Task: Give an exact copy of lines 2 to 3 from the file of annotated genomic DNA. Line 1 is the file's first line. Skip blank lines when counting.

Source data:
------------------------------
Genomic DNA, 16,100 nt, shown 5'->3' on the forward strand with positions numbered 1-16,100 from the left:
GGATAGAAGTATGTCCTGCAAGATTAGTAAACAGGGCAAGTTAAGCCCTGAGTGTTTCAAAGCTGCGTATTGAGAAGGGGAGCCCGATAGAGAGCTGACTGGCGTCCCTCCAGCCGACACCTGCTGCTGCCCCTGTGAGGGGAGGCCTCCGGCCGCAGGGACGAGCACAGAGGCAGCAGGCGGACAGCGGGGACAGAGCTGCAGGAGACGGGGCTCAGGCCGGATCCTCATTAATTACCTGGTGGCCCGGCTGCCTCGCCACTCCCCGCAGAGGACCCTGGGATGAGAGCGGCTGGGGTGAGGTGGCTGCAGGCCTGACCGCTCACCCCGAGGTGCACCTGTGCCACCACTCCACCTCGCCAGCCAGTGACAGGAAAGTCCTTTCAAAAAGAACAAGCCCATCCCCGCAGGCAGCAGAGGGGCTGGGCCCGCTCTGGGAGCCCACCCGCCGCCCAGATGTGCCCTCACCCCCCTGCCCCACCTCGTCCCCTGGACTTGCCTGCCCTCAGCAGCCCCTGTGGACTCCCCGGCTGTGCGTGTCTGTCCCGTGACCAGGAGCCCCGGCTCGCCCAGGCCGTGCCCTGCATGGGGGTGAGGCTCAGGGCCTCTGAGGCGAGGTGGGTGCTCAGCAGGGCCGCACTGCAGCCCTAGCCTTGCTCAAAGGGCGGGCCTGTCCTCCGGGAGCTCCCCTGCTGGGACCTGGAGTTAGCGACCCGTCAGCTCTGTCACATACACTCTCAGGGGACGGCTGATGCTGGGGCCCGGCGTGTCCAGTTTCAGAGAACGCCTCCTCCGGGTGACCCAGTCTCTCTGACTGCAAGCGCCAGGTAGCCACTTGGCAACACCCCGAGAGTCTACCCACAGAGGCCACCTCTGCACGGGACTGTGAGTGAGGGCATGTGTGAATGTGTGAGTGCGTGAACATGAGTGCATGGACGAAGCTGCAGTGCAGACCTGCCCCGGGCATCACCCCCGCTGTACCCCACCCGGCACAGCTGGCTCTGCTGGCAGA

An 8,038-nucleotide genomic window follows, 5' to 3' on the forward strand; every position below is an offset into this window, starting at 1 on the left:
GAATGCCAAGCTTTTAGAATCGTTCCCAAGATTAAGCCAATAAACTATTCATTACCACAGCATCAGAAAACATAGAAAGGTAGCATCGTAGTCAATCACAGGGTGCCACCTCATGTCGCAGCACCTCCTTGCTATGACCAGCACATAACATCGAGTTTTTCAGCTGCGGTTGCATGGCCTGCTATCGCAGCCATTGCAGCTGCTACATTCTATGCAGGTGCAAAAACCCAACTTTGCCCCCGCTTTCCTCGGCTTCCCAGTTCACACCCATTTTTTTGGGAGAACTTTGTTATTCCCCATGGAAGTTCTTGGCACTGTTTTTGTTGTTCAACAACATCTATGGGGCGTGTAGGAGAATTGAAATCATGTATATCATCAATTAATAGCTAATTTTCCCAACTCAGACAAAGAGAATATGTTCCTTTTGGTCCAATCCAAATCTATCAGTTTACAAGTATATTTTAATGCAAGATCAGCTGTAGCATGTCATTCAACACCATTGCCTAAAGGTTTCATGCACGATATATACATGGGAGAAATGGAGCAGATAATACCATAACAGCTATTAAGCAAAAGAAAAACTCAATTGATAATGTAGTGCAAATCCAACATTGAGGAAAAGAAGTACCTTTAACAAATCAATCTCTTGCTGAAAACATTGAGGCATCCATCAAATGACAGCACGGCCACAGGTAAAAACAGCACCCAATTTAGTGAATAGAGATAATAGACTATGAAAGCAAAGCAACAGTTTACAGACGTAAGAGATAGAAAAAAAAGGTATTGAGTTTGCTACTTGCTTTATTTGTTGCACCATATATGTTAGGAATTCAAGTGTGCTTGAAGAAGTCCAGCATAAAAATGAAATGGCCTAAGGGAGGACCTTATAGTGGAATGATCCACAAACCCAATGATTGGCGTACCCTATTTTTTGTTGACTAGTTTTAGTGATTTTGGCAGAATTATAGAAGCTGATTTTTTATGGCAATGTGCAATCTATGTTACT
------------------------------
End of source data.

GGATAGAAGTATGTCCTGCAAGATTAGTAAACAGGGCAAGTTAAGCCCTGAGTGTTTCAAAGCTGCGTATTGAGAAGGGGAGCCCGATAGAGAGCTGACTGGCGTCCCTCCAGCCGACACCTGCTGCTGCCCCTGTGAGGGGAGGCCTCCGGCCGCAGGGACGAGCACAGAGGCAGCAGGCGGACAGCGGGGACAGAGCTGCAGGAGACGGGGCTCAGGCCGGATCCTCATTAATTACCTGGTGGCCCGGCTGCCTCGCCACTCCCCGCAGAGGACCCTGGGATGAGAGCGGCTGGGGTGAGGTGGCTGCAGGCCTGACCGCTCACCCCGAGGTGCACCTGTGCCACCACTCCACCTCGCCAGCCAGTGACAGGAAAGTCCTTTCAAAAAGAACAAGCCCATCCCCGCAGGCAGCAGAGGGGCTGGGCCCGCTCTGGGAGCCCACCCGCCGCCCAGATGTGCCCTCACCCCCCTGCCCCACCTCGTCCCCTGGACTTGCCTGCCCTCAGCAGCCCCTGTGGACTCCCCGGCTGTGCGTGTCTGTCCCGTGACCAGGAGCCCCGGCTCGCCCAGGCCGTGCCCTGCATGGGGGTGAGGCTCAGGGCCTCTGAGGCGAGGTGGGTGCTCAGCAGGGCCGCACTGCAGCCCTAGCCTTGCTCAAAGGGCGGGCCTGTCCTCCGGGAGCTCCCCTGCTGGGACCTGGAGTTAGCGACCCGTCAGCTCTGTCACATACACTCTCAGGGGACGGCTGATGCTGGGGCCCGGCGTGTCCAGTTTCAGAGAACGCCTCCTCCGGGTGACCCAGTCTCTCTGACTGCAAGCGCCAGGTAGCCACTTGGCAACACCCCGAGAGTCTACCCACAGAGGCCACCTCTGCACGGGACTGTGAGTGAGGGCATGTGTGAATGTGTGAGTGCGTGAACATGAGTGCATGGACGAAGCTGCAGTGCAGACCTGCCCCGGGCATCACCCCCGCTGTACCCCACCCGGCACAGCTGGCTCTGCTGGCAGA

An 8,038-nucleotide genomic window follows, 5' to 3' on the forward strand; every position below is an offset into this window, starting at 1 on the left: